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The Roman Republic and Empire. Chapter 1 Section 2. Focus Questions. 1. How did the government of Rome develop into an empire? 2. What modern democratic principles originate from ancient Rome?. Romans.

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The roman republic and empire

The Roman Republic and Empire

Chapter 1

Section 2


Focus questions
Focus Questions

  • 1. How did the government of Rome develop into an empire?

  • 2. What modern democratic principles originate from ancient Rome?


Romans
Romans

  • Romans established a government called a republic (a government in which supreme power belongs to the citizens through their right to vote)

  • Romans thought a republic (indirect democracy) would keep any individual from gaining too much power

  • The 300 members of the republic’s senate were all patricians—the landholding upper class (nobles)

  • Senators, who served for life, made the Roman laws



Roman government structure
Roman Government Structure

  • Each year, the senators elected two consuls from among the patricians

  • The consuls supervised the business of government and commanded Rome’s armies

  • In the event of war, the senate might choose a dictator to temporarily take complete control over the government

  • The law granted each Roman the power to rule for six months

  • A dictator is a person who rules with total authority and often in a cruel and brutal manner





Roman government structure1
Roman Government Structure

  • The common people, or plebians, influenced government to have the laws written down in the Twelve Tables

  • They also gained the right to elect their own officials, called tribunes

  • The tribunes could veto (preventing a bill passed by a legislature from becoming a law) laws passed by the senate that were harmful to the plebians




Expansion of roman political system
Expansion of Roman Political System

  • As Rome’s political system evolved, its armies expanded Roman power into the eastern Mediterranean region

  • On the north coast of Africa, the Romans also destroyed the city-state of Carthage and established themselves as masters of the Western Mediterranean

  • Expansion, however, created problems

  • At issue was who should hold power—the senate or popular political leaders looking to enact reforms

  • Soon Rome was plunged into a civil war over this power struggle



Julius caesar
Julius Caesar

  • Military commander who emerged from the civil chaos and seized control

  • Although Caesar kept the senate and other features of the republic, he forced the senate to make him dictator

  • Jealous and fearful of his power, Caesar’s enemies stabbed him to death

  • Caesar’s opponents believed he wanted to make himself king

  • Caesar’s grand-nephew Octavian became the new ruler

  • The senate gave Octavian the title Augustus Caesar, and he became the first emperor



Pax romana
Pax Romana

  • During the time known as the Pax Romana (Roman Peace), the Roman empire brought peace, order, unity, and prosperity to the lands it ruled

  • Trade flowed freely to and from distant lands in Africa and Asia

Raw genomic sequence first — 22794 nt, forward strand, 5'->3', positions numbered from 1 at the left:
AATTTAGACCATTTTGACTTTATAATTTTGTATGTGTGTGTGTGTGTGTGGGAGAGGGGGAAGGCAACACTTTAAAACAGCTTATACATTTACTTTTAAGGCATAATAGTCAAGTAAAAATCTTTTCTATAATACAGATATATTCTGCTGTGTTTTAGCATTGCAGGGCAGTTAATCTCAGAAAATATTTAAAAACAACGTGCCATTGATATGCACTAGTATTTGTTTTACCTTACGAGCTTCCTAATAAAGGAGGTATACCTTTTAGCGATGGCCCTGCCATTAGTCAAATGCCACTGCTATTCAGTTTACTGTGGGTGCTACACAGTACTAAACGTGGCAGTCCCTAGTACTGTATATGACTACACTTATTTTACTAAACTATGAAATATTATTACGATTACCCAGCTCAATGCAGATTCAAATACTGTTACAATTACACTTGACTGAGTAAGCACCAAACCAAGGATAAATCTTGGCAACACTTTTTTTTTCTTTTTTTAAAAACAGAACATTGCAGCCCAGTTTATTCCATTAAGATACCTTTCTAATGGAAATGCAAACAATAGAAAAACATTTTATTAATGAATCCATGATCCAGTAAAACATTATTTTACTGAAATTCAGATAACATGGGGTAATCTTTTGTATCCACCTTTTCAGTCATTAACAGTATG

• Merchants carried ivory, gold, spices, silk, and other commodities

  • People spread/shared ideas as they traveled

  • Ideas about democracy spread to places the Romans traveled


Legal principles from roman times
Legal Principles From Roman Times

  • Accused presumed innocent until proven guilty

  • Accused had right to face the accuser

  • Accused could offer a defense to the charges

  • Guilt had to be established “clearer than daylight” through evidence

  • Judges interpreted the laws and were expected to make fair decisions


Legacy of rome
Legacy of Rome

  • Greatest legacy of Rome was the establishment of justice through the law

  • (A legacy is something that is left behind to future generations)

  • In the 400s, the emperor Justinian, in what was now the eastern Byzantine empire, reformed the Roman law code

  • The Roman Law Code became known as Justinian’s Code

  • Later, this code influenced the Christian church and medieval monarchs

  • The Christian church preserved much of the Roman culture in its teachings


Powerpoint questions 17 points
Powerpoint Questions (17 points)

  • 1. Define republic

  • 2. Who were the patricians?

  • 3. What were the responsibilities of the two consuls elected by the senate?

  • 4. Why would the senate elect a dictator?

  • 5. Common people were known as ___.


Powerpoint questions 17 points1
Powerpoint Questions (17 points)

  • 6. Laws were written on tablets called the _________.

  • 7. Define veto.

  • 8. What city-state did the Romans destroy that established Rome as the master of the Western Mediterranean?

  • 9. Identify the military commander who emerged and seized power amidst the chaos and civil wars

  • 10. Who became the first emperor of the Roman empire?


Powerpoint questions 17 points2
Powerpoint Questions (17 points)

  • 11. What does Pax Romana mean?

  • 12. What happened during the Pax Romana?

  • 13. What modern legal principles originate from Roman times? (four points)

  • 14. What did the Roman emperor Justinian accomplish during his reign?


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